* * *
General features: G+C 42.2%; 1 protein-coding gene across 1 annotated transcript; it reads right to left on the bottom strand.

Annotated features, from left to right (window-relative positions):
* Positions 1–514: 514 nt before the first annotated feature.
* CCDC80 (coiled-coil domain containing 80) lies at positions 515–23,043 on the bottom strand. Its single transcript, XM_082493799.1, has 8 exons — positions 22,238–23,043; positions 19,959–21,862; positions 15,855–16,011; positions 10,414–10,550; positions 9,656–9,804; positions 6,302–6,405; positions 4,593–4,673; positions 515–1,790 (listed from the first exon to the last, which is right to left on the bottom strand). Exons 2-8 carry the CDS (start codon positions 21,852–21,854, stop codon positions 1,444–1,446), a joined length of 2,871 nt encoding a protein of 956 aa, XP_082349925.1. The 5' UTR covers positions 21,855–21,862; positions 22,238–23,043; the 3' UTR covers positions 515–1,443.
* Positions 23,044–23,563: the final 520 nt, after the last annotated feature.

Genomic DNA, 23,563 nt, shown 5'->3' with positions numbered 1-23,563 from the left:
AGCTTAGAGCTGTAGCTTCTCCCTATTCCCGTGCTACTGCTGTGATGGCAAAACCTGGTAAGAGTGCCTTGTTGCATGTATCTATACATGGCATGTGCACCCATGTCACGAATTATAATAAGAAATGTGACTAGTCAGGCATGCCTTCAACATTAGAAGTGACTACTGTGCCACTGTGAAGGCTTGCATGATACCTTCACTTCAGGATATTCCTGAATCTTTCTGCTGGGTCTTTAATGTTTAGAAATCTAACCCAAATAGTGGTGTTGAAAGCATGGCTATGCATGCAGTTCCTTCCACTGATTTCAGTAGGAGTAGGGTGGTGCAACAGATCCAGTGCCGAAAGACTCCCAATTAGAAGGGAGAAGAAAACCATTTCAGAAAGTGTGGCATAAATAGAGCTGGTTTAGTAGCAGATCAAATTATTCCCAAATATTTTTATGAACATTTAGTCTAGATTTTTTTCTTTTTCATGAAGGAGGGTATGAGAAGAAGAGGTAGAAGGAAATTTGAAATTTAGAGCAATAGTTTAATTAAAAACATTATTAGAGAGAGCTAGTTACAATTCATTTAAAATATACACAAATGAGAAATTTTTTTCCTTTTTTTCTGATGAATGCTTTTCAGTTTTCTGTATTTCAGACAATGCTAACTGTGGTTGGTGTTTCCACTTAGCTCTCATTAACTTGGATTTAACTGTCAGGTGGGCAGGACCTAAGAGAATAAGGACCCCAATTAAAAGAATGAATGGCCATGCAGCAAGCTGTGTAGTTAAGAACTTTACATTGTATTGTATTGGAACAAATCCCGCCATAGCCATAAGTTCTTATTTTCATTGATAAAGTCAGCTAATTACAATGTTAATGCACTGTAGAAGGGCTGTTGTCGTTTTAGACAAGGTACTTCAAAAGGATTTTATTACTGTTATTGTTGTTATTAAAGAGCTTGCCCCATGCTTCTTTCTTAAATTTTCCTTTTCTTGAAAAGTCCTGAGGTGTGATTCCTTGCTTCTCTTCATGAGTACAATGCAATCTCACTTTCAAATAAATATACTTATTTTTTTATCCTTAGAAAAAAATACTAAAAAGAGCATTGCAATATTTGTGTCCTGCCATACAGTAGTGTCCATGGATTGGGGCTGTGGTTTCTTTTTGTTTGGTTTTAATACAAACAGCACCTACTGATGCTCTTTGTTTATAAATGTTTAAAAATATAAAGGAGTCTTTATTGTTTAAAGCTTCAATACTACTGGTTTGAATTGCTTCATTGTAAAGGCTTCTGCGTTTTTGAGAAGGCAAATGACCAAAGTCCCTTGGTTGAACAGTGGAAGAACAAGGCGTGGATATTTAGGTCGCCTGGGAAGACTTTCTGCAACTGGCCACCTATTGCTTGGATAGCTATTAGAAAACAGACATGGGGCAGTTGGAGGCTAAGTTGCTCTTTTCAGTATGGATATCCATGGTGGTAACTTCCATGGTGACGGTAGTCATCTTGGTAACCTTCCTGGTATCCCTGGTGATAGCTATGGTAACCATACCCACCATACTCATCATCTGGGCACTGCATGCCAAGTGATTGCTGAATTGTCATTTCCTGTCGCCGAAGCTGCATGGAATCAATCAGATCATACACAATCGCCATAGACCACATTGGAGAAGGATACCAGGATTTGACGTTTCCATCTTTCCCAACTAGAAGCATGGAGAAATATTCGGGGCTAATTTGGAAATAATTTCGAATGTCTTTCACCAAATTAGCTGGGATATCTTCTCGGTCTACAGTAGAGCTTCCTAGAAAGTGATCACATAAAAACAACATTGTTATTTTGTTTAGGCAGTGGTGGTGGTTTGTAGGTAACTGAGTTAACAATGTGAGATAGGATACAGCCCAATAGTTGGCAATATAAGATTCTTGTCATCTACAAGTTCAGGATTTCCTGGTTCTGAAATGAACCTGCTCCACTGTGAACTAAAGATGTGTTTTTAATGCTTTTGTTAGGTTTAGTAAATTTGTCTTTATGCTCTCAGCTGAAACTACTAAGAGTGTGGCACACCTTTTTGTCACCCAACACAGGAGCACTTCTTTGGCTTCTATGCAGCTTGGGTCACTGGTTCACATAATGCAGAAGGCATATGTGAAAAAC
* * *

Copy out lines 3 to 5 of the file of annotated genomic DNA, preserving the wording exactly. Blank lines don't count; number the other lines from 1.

* Positions 1–514: 514 nt before the first annotated feature.
* CCDC80 (coiled-coil domain containing 80) lies at positions 515–23,043 on the bottom strand. Its single transcript, XM_082493799.1, has 8 exons — positions 22,238–23,043; positions 19,959–21,862; positions 15,855–16,011; positions 10,414–10,550; positions 9,656–9,804; positions 6,302–6,405; positions 4,593–4,673; positions 515–1,790 (listed from the first exon to the last, which is right to left on the bottom strand). Exons 2-8 carry the CDS (start codon positions 21,852–21,854, stop codon positions 1,444–1,446), a joined length of 2,871 nt encoding a protein of 956 aa, XP_082349925.1. The 5' UTR covers positions 21,855–21,862; positions 22,238–23,043; the 3' UTR covers positions 515–1,443.
* Positions 23,044–23,563: the final 520 nt, after the last annotated feature.